by Sandy Keathley
McKinney Firearms Training.com
While it might not seem that this is a suitable topic for a blog on shooting tips, it actually is. It doesn’t make much sense to practice accurate marksmanship, only to have the gun fail to work in a defensive situation. The issue is not so much the cleaning of carbon from the chamber and bore, but lubricating the moving parts. Revolvers are much less affected by this, but semi-automatics have a delicate balance between the backward force imparted by the cartridge firing, the forward force of the return spring, and the friction in the slide channels. That balance is easily upset, by using a low-powered cartridge, the wrong return spring, or allowing dirt buildup around the slide.
Cleaning kits can be bought inexpensively at all gun stores and outdoors/hunting stores (Cabela’s, Bass Pro, Gander Mountain, etc.), or online. They will generally include solvent, gun oil, patches of various sizes, a T-handle cleaning rod, and a selection of rod ends for pulling patches through the bore. Not included are the brushes (brass or nylon) used for cleaning the bore, as these are caliber-specific, and need to be bought separately.
Revolver. This one is easy. Swab each of the chambers in the cylinder, and the entire bore (barrel) with a patch soaked in solvent. Run the proper-sized brush through each several times, then follow with patches until they no longer show discoloration. Wipe down both ends of the cylinder, and any other places inside the frame you can reach. Revolvers require very little lubrication, but you can put a drop on the ejector rod and one where the cylinder revolves in the yoke.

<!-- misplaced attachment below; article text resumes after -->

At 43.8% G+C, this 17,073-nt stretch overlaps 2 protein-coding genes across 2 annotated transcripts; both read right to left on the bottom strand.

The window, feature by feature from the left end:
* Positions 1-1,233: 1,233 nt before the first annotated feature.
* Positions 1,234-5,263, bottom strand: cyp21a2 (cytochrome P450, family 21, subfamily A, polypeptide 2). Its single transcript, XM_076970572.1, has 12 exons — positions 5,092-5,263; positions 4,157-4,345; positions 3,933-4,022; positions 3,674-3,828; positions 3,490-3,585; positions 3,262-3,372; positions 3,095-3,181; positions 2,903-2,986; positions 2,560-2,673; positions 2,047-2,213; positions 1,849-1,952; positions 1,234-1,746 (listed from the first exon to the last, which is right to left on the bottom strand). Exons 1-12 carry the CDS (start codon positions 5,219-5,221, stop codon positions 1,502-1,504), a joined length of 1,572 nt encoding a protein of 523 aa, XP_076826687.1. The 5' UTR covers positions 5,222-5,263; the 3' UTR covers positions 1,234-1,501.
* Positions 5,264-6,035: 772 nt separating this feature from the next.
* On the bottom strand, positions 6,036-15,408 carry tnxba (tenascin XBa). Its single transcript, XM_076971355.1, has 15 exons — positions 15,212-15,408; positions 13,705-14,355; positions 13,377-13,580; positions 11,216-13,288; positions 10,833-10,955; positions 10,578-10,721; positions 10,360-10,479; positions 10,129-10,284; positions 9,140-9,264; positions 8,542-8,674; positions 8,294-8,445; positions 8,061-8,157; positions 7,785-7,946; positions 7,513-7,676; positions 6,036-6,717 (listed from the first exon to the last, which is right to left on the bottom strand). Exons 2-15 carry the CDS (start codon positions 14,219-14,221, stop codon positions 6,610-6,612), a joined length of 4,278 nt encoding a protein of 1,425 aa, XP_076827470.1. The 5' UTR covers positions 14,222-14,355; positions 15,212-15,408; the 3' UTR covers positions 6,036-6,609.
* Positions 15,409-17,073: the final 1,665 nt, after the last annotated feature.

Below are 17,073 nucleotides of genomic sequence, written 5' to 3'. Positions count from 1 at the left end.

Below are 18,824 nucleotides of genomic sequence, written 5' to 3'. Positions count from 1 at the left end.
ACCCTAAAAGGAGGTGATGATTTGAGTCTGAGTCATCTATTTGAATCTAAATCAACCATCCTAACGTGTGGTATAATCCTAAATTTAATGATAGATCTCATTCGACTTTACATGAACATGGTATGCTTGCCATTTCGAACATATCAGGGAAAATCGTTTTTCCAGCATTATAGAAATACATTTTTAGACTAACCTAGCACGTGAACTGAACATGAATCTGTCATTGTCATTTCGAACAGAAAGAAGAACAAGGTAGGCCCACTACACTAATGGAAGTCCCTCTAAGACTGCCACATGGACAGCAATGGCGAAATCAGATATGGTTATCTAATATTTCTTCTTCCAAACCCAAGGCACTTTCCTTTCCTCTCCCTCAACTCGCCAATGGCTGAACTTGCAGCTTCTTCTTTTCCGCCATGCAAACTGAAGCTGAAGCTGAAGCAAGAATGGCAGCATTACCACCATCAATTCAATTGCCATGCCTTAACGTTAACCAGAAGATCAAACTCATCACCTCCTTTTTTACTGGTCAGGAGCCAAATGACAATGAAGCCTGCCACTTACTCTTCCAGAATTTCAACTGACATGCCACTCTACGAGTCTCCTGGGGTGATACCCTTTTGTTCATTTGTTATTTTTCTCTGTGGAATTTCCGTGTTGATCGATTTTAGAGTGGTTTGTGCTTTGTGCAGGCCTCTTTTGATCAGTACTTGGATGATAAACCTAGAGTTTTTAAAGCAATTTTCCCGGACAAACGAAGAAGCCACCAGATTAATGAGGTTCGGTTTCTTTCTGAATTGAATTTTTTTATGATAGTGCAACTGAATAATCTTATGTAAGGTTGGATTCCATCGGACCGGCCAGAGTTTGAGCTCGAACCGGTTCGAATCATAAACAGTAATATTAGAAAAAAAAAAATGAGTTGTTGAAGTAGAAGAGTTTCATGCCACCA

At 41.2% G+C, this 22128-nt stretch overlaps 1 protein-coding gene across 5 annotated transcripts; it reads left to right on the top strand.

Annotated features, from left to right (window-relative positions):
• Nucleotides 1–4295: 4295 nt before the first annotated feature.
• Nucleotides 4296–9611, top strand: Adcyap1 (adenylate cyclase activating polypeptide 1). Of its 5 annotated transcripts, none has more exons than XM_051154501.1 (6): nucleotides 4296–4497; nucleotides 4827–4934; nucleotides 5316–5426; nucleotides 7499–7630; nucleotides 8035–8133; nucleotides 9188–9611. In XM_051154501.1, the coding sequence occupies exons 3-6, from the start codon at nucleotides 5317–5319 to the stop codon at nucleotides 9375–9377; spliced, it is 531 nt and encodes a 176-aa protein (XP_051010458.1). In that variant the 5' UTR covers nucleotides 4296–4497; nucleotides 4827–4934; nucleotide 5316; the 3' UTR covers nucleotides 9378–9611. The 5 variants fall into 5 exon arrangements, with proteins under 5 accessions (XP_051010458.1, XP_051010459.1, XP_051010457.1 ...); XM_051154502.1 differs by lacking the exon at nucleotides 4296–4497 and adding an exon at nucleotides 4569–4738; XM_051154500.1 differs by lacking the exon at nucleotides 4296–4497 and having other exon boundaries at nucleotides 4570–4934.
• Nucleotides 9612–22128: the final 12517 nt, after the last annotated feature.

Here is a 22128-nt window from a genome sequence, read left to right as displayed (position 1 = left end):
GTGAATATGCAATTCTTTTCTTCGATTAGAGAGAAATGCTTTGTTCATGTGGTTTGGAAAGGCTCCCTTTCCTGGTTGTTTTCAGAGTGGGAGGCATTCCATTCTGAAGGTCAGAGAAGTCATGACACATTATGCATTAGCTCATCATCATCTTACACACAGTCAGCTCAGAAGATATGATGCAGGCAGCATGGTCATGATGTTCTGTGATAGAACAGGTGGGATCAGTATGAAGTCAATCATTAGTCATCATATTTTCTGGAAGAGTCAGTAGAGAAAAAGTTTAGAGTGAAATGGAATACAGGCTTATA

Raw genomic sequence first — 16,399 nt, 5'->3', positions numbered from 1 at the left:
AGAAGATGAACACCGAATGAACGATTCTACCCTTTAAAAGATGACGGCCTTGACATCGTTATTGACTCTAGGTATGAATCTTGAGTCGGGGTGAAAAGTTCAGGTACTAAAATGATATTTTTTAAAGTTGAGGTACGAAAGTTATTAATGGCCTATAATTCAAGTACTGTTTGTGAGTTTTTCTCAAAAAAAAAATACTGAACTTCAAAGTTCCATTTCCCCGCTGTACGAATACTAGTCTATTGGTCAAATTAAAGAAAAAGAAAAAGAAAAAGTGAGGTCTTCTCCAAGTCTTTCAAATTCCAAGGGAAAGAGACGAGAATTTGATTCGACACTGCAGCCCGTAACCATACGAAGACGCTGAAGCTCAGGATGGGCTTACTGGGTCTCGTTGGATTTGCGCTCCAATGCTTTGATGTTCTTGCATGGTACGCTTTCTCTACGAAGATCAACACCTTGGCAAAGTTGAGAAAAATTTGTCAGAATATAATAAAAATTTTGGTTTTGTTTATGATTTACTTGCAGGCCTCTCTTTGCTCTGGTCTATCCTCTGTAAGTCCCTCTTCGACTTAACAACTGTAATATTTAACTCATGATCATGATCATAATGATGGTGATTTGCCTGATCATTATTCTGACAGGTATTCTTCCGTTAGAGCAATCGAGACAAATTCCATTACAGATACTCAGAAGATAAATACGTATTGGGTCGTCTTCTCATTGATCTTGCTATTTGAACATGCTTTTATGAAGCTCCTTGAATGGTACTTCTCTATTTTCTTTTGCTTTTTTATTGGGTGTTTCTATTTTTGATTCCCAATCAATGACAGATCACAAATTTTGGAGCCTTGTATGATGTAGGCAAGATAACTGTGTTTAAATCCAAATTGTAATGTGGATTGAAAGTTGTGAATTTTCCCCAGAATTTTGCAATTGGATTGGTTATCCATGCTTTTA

Semi-auto. These must be broken down a little. The first step, of course, is to remove the magazine and clear the chamber. When you hear that someone said “I was just cleaning my gun, and it went off“, they are lying. They are trying to explain why they shot someone. You can’t run a bore brush through a chamber that has a cartridge in it. Duh! Don’t be an idiot.
The next step requires your manual. If you don’t have one, they can be found online. The process for breaking down the gun is similar for most guns, yet different enough that you should not try it unless you have the manual, or your gun is identical to another with which you are familiar. Once you know the trick for removing the take-down lever (pin), the slide will come off. The main part of the gun can be put aside. Remove the barrel from the slide. You will be cleaning the grooves in the slide, and the inside of the barrel, just like with the revolver. On reassembly, be sure and oil the grooves in which the slide moves. Instead of gun oil, you can also use gun grease; that is just a personal preference.
Once reassembled, rack the slide several times to test the action. If you did anything wrong, you will find out now. If it passes, put it away, and you are now good for another two or three range trips.